Inside the GPT Group's six-star office

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Inside the GPT Group's six-star office
Collaboration space. Credit: GPT

Real estate business adopts activity-based layout, tranforms IT systems.

When GPT Group officially launched its refurbished three-storey office in Sydney’s CBD this week, 15 percent of employees were left without a desk.

The stock exchange-listed real estate group began planning the new office last April. Fitout kicked off in September and concluded in June this year.

In accordance with increasingly popular activity-based working plans, the group’s 320 employees shared 272 workstations, which each housed a 21-inch monitor and docking station for laptops.

All employees were issued with Lenovo ThinkPads and Apple iPhones, replacing a mixed fleet of Lenovo laptop and desktop PCs and BlackBerry devices.

Staff could access the GPT environment remotely by logging into a Juniper virtual private network. Since June, only 77 percent of office workstations were occupied at any time, GPT found.

Chief information officer Ross Miller said the change was sparked by a need to improve culture, collaboration and to address ten years of underinvestment in IT.

“This is not an uncommon problem in businesses,” he noted. “We were in the Stone Age four years ago; the workplace was actually exacerbating silos [in the business and IT].”

The new GPT was a Microsoft shop that used an SAP enterprise resource planning system instead of a complex, industry-specific CTI software system that required knowledge that GPT no longer had.

A $300,000, video-grade Cisco wireless network allowed employees to seamlessly move between workstations and meeting rooms, which featured wireless, interactive whiteboards and were booked using Microsoft Outlook.

Miller said few staff used wired network connection ports at each workstation, but he was “not brave enough” to do away with network cables for now.

Instead of traditional landlines, staff used ‘soft phones’, Cisco’s Unified Computing system and Microsoft Office Communicator for instant messaging, audio and video conferencing.

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A single swipe card granted each user access to the building, their locker, and printers – of which there were only nine instead of the previous 27.

Documents were stored on a newly deployed SharePoint server to improve collaboration and ensure work was not lost along with any lost or stolen devices.

GPT was in the process of appointing a ‘knowledge manager’ who would perform quarterly audits to ensure that documents were stored on the network.

Miller did not expect security risks to have increased under the new activity-based working plan, since senior executives – who were typically responsible for the most sensitive documents – had always used mobile devices.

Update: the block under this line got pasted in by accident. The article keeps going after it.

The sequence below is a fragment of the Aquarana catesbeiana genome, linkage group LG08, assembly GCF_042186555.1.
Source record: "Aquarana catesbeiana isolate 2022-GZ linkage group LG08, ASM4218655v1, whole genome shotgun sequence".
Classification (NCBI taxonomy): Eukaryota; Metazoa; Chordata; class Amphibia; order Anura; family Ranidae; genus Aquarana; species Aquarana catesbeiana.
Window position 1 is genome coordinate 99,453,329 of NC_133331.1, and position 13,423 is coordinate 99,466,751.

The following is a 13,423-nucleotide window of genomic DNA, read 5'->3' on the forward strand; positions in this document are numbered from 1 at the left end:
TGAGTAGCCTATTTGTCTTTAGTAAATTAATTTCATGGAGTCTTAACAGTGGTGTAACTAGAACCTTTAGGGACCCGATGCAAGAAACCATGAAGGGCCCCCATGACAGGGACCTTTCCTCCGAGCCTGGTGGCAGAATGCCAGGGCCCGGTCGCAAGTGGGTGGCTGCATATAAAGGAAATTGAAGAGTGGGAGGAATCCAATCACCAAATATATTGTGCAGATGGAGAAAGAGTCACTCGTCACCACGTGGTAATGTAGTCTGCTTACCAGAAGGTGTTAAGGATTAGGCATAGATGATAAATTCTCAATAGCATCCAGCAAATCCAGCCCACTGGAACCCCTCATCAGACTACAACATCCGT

IT staff ran proof-of-concept trials and pilots prior to procuring and implementing any new technology.

According to the self-described “risk-averse” CIO, the most risky part of the project was deploying Windows 7 and Office 2010, which were difficult to integrate with GPT’s legacy applications.

Miller said change management was key. This was overseen by a dedicated change manager who reported directly to the CIO.

All staff attended Windows 7 training sessions owing to a “passport” program that rewarded staff for completing change management objectives.

The change management program also included a “biggest loser” campaign for reducing use of paper.

GPT has halved its paper use and energy costs in the new office, supporting its aim to achieve a six-star energy rating.

Energy reductions were due, in large part, to the migration of some 140 virtual servers and 160TB of in-house storage to Global Switch’s co-location facility in Pyrmont.

The in-house data centre had a power usage efficiency (PUE) rating of 11, Miller said, which meant that 91 percent of its power requirements were due to cooling and other overhead.

By contrast, the Global Switch facility had a PUE of 1.74. The data centre migration took place within 12 weeks.

“It was sort of ridiculous, but we did it,” Miller said of moving GPT’s infrastructure from its headquarters in the MLC Centre in Sydney.

“Commercial office towers aren’t a great place to run a data centre,” he noted.

While most work was done in-house, GPT contracted integrator Logicalis for its wireless network deployment, Frontline Systems for Windows 7 and Office, Data#3 for unified communications and Peace of Mind Technology for audio and video conferencing.

Miller said GPT was unlikely to allow workers to choose their own smartphones in future, although there was some demand for Android devices.

However, VMware virtual desktop technology was already in place to support future ‘bring your own’ (BYO) computing devices, including iPads, he said.

“[BYO computing] is on our roadmap,” he said. “[But] this is a massive amount of change in one hit.”

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